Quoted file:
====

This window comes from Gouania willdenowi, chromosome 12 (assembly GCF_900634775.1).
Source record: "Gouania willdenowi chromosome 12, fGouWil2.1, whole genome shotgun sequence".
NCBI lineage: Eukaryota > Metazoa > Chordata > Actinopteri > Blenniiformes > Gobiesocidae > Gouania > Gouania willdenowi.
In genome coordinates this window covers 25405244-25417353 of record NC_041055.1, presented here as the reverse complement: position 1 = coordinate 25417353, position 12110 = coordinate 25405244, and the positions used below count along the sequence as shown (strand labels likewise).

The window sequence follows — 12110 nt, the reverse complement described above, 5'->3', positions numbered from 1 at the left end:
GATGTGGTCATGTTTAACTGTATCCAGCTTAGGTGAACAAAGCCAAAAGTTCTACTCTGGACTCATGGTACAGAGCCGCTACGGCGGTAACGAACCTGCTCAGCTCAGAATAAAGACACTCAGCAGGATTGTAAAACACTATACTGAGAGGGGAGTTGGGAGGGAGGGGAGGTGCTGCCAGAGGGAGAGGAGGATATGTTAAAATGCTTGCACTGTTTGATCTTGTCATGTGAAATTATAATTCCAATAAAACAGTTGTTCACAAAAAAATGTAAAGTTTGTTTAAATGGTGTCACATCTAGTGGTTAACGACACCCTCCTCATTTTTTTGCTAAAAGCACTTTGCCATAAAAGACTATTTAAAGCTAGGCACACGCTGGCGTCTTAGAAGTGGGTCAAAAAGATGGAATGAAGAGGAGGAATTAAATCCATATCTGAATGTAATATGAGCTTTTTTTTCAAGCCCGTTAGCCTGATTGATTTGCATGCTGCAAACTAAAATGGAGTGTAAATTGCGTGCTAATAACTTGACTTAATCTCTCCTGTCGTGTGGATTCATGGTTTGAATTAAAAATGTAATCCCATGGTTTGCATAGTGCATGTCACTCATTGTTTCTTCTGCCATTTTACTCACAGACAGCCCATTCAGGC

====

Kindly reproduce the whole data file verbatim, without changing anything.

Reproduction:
This window comes from Gouania willdenowi, chromosome 12 (assembly GCF_900634775.1).
Source record: "Gouania willdenowi chromosome 12, fGouWil2.1, whole genome shotgun sequence".
NCBI lineage: Eukaryota > Metazoa > Chordata > Actinopteri > Blenniiformes > Gobiesocidae > Gouania > Gouania willdenowi.
In genome coordinates this window covers 25405244-25417353 of record NC_041055.1, presented here as the reverse complement: position 1 = coordinate 25417353, position 12110 = coordinate 25405244, and the positions used below count along the sequence as shown (strand labels likewise).

The window sequence follows — 12110 nt, the reverse complement described above, 5'->3', positions numbered from 1 at the left end:
GATGTGGTCATGTTTAACTGTATCCAGCTTAGGTGAACAAAGCCAAAAGTTCTACTCTGGACTCATGGTACAGAGCCGCTACGGCGGTAACGAACCTGCTCAGCTCAGAATAAAGACACTCAGCAGGATTGTAAAACACTATACTGAGAGGGGAGTTGGGAGGGAGGGGAGGTGCTGCCAGAGGGAGAGGAGGATATGTTAAAATGCTTGCACTGTTTGATCTTGTCATGTGAAATTATAATTCCAATAAAACAGTTGTTCACAAAAAAATGTAAAGTTTGTTTAAATGGTGTCACATCTAGTGGTTAACGACACCCTCCTCATTTTTTTGCTAAAAGCACTTTGCCATAAAAGACTATTTAAAGCTAGGCACACGCTGGCGTCTTAGAAGTGGGTCAAAAAGATGGAATGAAGAGGAGGAATTAAATCCATATCTGAATGTAATATGAGCTTTTTTTTCAAGCCCGTTAGCCTGATTGATTTGCATGCTGCAAACTAAAATGGAGTGTAAATTGCGTGCTAATAACTTGACTTAATCTCTCCTGTCGTGTGGATTCATGGTTTGAATTAAAAATGTAATCCCATGGTTTGCATAGTGCATGTCACTCATTGTTTCTTCTGCCATTTTACTCACAGACAGCCCATTCAGGC